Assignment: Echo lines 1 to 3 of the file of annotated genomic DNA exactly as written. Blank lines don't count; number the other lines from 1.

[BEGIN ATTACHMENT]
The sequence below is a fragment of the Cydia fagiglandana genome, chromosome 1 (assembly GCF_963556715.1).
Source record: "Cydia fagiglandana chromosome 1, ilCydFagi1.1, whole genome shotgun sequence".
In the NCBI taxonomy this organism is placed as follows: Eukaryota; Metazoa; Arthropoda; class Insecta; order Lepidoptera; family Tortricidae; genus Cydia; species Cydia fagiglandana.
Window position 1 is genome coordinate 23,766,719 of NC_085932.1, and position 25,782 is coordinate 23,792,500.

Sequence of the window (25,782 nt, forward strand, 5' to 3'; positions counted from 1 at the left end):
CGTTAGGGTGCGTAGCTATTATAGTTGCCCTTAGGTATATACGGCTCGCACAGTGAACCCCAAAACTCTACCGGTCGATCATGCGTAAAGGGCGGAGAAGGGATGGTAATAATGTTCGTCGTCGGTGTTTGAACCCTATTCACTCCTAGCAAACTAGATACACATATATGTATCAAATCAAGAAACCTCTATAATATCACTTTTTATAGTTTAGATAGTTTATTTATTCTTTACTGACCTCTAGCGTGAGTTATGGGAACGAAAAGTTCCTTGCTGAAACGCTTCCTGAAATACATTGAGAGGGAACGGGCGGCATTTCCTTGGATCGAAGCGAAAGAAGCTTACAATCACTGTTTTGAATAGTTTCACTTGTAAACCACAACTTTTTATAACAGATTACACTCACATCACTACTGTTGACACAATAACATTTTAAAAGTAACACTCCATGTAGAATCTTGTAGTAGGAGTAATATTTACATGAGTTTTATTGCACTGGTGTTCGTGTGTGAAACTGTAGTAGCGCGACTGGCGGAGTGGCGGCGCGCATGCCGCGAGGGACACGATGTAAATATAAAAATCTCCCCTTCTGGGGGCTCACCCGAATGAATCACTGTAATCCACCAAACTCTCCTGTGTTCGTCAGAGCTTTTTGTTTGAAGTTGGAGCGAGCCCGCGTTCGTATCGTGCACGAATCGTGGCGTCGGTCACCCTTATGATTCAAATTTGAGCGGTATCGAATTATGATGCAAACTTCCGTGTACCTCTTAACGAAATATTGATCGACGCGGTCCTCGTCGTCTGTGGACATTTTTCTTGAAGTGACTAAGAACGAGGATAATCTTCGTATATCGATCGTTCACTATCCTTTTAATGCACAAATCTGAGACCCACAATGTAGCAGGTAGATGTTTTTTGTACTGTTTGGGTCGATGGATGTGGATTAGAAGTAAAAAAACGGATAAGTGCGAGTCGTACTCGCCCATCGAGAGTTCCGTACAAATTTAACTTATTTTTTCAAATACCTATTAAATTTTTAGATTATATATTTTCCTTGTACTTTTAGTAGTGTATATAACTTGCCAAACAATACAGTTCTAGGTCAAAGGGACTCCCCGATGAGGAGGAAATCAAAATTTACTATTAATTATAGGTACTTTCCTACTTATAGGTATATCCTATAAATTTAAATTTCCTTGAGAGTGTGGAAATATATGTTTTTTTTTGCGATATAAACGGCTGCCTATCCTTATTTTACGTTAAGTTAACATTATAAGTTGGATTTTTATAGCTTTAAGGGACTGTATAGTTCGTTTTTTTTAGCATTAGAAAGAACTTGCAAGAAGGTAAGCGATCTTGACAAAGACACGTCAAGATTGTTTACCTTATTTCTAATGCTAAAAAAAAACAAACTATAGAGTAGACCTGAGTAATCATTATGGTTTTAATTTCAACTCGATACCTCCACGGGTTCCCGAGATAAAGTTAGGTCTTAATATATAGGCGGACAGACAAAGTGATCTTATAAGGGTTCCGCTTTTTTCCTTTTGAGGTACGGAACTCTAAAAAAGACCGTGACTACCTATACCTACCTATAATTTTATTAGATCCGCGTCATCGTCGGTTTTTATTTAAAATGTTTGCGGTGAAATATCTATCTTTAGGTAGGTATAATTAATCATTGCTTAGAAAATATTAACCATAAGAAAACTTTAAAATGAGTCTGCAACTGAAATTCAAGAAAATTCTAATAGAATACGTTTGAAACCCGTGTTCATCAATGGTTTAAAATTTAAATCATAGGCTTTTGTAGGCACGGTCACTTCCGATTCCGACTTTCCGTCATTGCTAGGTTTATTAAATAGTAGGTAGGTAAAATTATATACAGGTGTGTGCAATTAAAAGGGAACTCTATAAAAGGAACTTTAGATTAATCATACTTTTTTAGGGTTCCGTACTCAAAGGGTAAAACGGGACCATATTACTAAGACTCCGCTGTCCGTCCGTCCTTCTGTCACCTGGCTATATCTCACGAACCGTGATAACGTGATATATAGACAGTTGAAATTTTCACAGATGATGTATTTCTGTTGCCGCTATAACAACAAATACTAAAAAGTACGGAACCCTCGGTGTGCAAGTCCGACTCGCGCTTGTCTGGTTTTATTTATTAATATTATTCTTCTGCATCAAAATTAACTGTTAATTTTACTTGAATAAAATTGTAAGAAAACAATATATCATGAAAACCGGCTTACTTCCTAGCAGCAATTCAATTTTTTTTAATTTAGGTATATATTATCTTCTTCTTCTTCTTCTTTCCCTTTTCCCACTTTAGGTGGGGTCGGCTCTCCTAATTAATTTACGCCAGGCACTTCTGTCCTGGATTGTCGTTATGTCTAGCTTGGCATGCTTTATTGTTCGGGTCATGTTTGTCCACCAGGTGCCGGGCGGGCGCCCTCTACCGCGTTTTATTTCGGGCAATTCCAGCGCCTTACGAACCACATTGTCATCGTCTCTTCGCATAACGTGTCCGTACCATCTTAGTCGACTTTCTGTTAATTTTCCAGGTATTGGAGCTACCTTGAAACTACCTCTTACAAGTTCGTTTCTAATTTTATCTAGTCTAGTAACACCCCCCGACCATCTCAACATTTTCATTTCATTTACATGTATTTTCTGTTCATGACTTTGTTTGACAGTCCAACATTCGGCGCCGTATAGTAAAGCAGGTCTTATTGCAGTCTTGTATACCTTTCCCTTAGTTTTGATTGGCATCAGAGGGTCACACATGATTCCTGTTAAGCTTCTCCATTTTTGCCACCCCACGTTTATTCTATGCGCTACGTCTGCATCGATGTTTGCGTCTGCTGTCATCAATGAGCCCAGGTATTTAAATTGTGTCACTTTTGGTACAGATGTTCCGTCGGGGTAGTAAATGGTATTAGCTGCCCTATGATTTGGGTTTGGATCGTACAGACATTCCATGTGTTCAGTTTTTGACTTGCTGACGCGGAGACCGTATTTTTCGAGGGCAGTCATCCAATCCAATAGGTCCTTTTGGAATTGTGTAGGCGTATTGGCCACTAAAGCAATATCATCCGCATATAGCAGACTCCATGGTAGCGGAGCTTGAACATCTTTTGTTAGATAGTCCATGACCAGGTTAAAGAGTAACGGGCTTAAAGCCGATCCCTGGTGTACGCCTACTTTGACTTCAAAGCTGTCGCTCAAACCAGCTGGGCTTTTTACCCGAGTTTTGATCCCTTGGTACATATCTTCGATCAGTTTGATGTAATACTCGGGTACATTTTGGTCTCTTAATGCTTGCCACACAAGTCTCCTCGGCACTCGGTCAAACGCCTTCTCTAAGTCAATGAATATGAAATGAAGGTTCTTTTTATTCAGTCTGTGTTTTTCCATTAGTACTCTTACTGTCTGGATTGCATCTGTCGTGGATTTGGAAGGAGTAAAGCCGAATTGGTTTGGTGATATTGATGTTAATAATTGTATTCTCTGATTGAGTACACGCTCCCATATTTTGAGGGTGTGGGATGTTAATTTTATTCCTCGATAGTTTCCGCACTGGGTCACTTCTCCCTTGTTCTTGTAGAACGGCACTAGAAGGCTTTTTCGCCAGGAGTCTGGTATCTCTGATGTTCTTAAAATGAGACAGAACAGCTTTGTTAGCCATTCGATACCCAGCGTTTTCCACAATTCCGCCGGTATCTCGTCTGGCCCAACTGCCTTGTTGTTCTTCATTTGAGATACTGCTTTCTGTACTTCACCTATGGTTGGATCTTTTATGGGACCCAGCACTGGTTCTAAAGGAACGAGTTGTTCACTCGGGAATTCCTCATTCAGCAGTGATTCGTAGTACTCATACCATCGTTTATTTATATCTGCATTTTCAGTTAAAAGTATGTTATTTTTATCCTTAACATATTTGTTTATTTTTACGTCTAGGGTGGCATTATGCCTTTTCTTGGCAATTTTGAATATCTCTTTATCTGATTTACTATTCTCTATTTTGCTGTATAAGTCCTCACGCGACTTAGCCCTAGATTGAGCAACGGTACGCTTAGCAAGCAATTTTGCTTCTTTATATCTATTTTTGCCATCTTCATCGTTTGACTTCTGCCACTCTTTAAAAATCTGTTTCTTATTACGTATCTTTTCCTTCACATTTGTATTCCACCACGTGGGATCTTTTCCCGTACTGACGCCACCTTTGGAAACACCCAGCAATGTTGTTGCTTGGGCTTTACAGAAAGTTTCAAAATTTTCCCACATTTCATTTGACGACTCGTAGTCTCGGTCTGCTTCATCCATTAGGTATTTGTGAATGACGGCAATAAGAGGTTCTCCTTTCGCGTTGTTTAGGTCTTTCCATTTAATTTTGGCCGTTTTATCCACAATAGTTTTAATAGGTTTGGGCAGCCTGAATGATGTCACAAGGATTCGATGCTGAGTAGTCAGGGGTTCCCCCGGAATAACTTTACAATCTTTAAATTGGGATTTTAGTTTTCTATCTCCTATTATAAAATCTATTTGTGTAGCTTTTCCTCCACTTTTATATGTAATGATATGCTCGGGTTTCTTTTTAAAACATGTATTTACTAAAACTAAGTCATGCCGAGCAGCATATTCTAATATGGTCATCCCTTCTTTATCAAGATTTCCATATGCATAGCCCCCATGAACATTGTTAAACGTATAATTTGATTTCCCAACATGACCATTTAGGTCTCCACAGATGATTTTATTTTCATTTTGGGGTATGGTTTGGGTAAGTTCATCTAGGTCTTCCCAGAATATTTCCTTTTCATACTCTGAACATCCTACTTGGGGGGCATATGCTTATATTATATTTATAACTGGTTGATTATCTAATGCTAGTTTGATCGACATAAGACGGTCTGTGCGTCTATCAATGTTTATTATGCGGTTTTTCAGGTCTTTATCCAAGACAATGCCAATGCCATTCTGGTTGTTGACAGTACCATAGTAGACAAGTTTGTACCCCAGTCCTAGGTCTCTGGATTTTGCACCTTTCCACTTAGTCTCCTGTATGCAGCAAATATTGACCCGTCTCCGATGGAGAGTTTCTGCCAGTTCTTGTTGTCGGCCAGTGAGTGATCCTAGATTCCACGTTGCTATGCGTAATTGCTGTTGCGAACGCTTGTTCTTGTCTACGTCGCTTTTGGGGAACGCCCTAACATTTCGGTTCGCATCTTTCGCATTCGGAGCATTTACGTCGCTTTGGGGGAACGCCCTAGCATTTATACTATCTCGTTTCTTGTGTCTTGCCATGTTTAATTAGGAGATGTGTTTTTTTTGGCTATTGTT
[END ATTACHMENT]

The sequence below is a fragment of the Cydia fagiglandana genome, chromosome 1 (assembly GCF_963556715.1).
Source record: "Cydia fagiglandana chromosome 1, ilCydFagi1.1, whole genome shotgun sequence".
In the NCBI taxonomy this organism is placed as follows: Eukaryota; Metazoa; Arthropoda; class Insecta; order Lepidoptera; family Tortricidae; genus Cydia; species Cydia fagiglandana.